That kind of thing happens all the time. Maybe Chauncey Gardner was right. Maybe it’s seasonal. Spring, summer, fall, and finally winter, when things go dormant.

And then there are all of you out there in internet land, most of whom I will never meet. At various times, we have joined in conversation about many things: music, writing, faith. Any given exchange may be only one or two sentences, but over the course of weeks, months, and years, we get to know each other because we talk. Sure, it’s in bits and pieces, but we talk. And because of that, we have relationships.

Weird how you can have friends, yet never sit across the table from each other. Never see an expression of surprise or concern or contentment. Never know what their laugh sounds like. Never hear the sound of their voice, even while you’re having a conversation.

Maybe it’s not weird at all. It’s just good.

Here’s wishing for more of the same in the years to come.

Footnote: The author Susan Scott is credited with the concept of the conversation being the relationship. In her book Fierce Conversations, she discusses the importance of the conversation in all relationships.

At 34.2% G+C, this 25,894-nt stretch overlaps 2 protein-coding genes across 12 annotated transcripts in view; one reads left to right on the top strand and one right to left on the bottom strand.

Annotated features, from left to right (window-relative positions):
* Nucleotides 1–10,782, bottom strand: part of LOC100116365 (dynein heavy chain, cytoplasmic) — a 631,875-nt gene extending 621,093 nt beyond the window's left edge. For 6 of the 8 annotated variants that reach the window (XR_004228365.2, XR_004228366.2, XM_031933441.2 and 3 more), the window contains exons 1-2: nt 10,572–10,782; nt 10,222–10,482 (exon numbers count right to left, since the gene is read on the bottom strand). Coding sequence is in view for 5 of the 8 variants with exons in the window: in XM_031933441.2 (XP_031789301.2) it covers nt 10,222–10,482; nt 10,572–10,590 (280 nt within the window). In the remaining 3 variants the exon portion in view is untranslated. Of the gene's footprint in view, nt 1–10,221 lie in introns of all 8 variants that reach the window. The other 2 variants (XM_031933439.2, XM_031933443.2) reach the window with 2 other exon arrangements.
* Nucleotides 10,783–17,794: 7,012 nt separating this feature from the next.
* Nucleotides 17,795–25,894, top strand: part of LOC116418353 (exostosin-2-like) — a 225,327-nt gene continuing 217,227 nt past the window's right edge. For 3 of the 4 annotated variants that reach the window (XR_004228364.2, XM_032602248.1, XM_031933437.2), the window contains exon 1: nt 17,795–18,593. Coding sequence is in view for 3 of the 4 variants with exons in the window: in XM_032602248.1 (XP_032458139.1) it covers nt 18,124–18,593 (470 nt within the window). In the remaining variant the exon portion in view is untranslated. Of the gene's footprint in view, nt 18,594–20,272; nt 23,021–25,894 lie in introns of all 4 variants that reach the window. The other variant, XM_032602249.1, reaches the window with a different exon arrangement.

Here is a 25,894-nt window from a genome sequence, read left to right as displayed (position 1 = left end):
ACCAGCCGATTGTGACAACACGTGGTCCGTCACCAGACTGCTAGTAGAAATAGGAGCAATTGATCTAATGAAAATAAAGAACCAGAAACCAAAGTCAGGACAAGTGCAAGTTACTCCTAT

Joe Durango

I’ve never been big on New Year resolutions, but I think I’m going to try the George Costanza thing and do the opposite. So instead of ignoring the resolution tradition, I’m going all in, baby!

I’m going to change my writing style completely, and while I’m at it, I’m going to introduce a new character that will drive my writing from here on out. Joe Durango.

I realize that’s not so much a resolution as it is just a change, but heck, let’s not quibble. This is a big deal.

Now the name Joe Durango evokes kind of a rugged image. You don’t want to mess with Joe Durango. So with my character, I need to figure out what kind of story to write.  Here are some options.

Joe Durango.  A tough, gritty cop.  Misunderstood, with a lot of personal baggage. Solves cases his way. Women are drawn to him, but don’t understand him.

“You are one damaged cop, Joe Durango,” Damonica said. Then she walked away.  

Joe Durango, the lonely hero.


Joe Durango.  A drifter, just looking for a steady paycheck and a bunk. No one knows much about his past, but he has a way with horses. The other cowhands are afraid to ask him about the scar on his face. Women are drawn to him, but don’t understand him.

“So, Joe Durango, are you ever going to talk about what happened in Carson City?” Annabel asked. She waited.  “No. I didn’t think so.”

Joe Durango, alone on the range.


Joe Durango. Baseball prodigy, came out of nowhere. Throws a fastball like no one has seen before.  He plays one game in the majors, then walks away from it all. A living legend in baseball, but the rest of his life is a complete mystery.  Woman are drawn to  him, but don’t understand him.

“Take me with you, Joe Durango,” Willow said. “I just want to be with you, wherever that may be.”
“Where I’m going is no place for a lady,” he answered.

Joe Durango, man of mystery.

No, not really.